The Non-Wine-Lover's Guide to Napa Valley

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Anyone that knows Derrick and I personally could tell you that wine is not our drink of choice. I actually just cracked a beer as a sat down to write this. It’s a “Pacific Ale” from Aslan Brewing Company called Dawn Patrol and drinking it makes me feel particularly bad ass. I can tell you right now, I’ve never felt bad ass while drinking wine.

But, I digress.

As you may have read on our About page, Derrick and I are road-tripping and house-sitting our way through the US and Canada this summer. Our first house-sitting location was in a quaint suburb in the San Francisco Bay Area called Concord. We kept watch over a three-bedroom ranch house and took care of some adorable kitties and a thriving vegetable garden. Who knew zucchini could grow larger than your forearm in 100-degree heat?

Again, I digress.

I am telling you the location of this house-sit because Concord, CA just-so-happens to be a one hour drive from Napa Valley. Even our snobby, beer-loving-selves couldn’t pass up a day in North America’s wine capital when we were so close. So, to Napa Valley, we went. Luckily, the itinerary we had planned with the help of recommendations and Google searches could keep even the biggest beer fan happy.

Disclaimer: As much as we don’t enjoy a nice glass of smooth red, we did spend our day drinking some damn good wine. This suggested itinerary will not help you avoid wine (that’s illegal in Napa), but it will help you find the best ways to enjoy drinking it.

First Stop: Sterling Vineyards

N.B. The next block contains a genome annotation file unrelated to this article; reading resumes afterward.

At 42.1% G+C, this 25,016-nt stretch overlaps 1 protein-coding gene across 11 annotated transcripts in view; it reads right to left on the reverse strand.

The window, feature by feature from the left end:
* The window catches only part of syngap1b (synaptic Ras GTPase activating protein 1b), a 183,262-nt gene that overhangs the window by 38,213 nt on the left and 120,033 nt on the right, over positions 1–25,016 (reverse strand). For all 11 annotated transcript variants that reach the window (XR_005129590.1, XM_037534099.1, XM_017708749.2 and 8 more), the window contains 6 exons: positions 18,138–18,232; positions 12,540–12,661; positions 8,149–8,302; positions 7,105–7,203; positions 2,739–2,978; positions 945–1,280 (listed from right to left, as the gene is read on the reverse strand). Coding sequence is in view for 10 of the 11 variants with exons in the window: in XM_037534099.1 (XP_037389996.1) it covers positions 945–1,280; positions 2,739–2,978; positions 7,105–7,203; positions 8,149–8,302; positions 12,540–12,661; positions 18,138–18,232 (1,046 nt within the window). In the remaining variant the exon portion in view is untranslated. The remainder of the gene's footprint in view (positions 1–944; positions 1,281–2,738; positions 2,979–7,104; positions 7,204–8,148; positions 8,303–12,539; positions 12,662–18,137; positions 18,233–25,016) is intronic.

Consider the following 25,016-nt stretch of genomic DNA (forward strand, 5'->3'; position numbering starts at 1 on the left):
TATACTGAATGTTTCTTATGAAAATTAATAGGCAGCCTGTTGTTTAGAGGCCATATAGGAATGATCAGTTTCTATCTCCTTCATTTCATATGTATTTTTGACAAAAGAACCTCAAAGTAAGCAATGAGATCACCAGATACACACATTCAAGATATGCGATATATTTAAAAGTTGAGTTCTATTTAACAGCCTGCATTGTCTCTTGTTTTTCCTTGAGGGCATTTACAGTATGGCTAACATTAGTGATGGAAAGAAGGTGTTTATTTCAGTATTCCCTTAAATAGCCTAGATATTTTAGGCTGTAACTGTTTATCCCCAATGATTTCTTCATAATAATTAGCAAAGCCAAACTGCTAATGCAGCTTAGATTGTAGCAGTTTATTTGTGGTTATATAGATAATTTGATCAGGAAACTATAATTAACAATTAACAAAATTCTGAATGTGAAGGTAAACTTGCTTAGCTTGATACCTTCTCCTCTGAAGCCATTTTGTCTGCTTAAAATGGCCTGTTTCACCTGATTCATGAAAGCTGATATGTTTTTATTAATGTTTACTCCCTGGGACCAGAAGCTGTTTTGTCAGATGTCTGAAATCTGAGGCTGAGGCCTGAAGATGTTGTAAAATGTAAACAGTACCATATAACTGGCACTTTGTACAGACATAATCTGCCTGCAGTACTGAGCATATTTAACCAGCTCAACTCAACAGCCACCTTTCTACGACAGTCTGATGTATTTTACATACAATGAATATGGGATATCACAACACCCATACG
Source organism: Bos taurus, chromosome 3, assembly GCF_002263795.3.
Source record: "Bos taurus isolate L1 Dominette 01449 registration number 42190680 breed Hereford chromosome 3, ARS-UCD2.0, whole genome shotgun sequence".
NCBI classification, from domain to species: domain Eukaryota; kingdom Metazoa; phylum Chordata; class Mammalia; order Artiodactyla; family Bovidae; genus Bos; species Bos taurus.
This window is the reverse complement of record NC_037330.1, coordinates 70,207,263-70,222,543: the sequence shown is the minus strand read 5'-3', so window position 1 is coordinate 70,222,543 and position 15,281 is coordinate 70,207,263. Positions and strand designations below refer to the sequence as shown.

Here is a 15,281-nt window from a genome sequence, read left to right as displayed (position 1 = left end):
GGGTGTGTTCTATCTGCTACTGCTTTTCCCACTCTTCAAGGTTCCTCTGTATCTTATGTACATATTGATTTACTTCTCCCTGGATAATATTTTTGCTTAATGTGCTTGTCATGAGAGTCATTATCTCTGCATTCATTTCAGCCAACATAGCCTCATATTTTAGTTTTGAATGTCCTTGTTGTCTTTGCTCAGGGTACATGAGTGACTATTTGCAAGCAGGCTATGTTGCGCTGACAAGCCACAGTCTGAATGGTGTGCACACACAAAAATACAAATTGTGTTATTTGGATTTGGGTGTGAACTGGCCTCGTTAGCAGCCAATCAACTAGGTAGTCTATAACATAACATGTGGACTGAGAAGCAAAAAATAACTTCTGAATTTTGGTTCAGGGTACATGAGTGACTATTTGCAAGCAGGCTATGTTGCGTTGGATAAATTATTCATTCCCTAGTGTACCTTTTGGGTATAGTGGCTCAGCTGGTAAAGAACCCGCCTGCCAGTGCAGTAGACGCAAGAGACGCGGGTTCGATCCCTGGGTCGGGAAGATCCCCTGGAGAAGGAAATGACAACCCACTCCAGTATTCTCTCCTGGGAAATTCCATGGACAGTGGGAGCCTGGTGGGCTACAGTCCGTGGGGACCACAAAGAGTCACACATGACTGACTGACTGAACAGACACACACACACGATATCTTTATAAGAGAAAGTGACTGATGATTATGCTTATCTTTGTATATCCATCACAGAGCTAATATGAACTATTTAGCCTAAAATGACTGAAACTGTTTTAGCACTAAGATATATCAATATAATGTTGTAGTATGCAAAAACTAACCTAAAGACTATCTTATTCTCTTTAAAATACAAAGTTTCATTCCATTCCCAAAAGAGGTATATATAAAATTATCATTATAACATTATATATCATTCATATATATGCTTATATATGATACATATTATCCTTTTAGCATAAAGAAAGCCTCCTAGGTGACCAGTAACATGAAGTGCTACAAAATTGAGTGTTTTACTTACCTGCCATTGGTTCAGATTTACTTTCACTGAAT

$32/pp for the Basic Wine Tasting

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When we started planning our day in Napa, we were immediately drawn to the vineyards that offered an atmosphere. You weren’t about to find Derrick or I in a small, 5-person tasting room, swilling wine and pretending to smell grassy undertones. This led us to Sterling Vineyards. When Derrick discovered that the tasting included a gondola ride to the Vineyard, he was sold. I’ve chosen to believe this is because of his love of skiing, but I think his desire to teleport played a role.

Let’s keep digressing, shall we?

We arrived at Sterling Vineyards just as the wineries were opening for the day (Napa – yes, all of it – opens around 11:00 am). I chose not to call this post, “Napa on a Budget” because even though we were on a budget, Napa isn’t cheap. As noted above, the cost of the Basic Tasting at Sterling Vineyards is $32/per person, or $64 total for Derrick and I. Sterling was the priciest of the three tastings but we were, of course, paying for the experience. However, the wine was great and the view was even better. The gondola was a fun perk of the whole experience and, I imagine, helps set Sterling apart from their hundreds of competitors in Napa.

In addition to the gondola ride, Sterling Vineyards offers a very interactive experience once you arrive at the vineyard. The tasting winds you throughout their facility so you get to see the operation while enjoying the output. There are four destinations along their tasting “route” which feature a taste of white or red wine at each stop. The tasting journey ends on their expansive outdoor patio which offers unbelievable views of the valley below. Elevation gain was another awesome perk of the gondola.

Overall, Sterling Vineyards is a quintessential Napa Valley experience. If you only have a few hours to enjoy the valley, Sterling is a must-stop and will keep everyone in your party happy, even the non-wine-lovers.

Second Stop: V. Sattui Vineyard
$15/pp

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This was hands-down Derrick and I’s favorite stop on the list. We’d been told by various Napa-lovers about the BBQ hosted on weekends at V. Sattui. If locals were mentioning the BBQ before the wine, it was undoubtedly our kind of place. We arrived at V. Sattui around 1:00 pm and the parking lot was PACKED. We’d heard the food was great and apparently so had everyone else. Although the parking was madness, once we found a spot, the rest of the experience was virtually stress-free.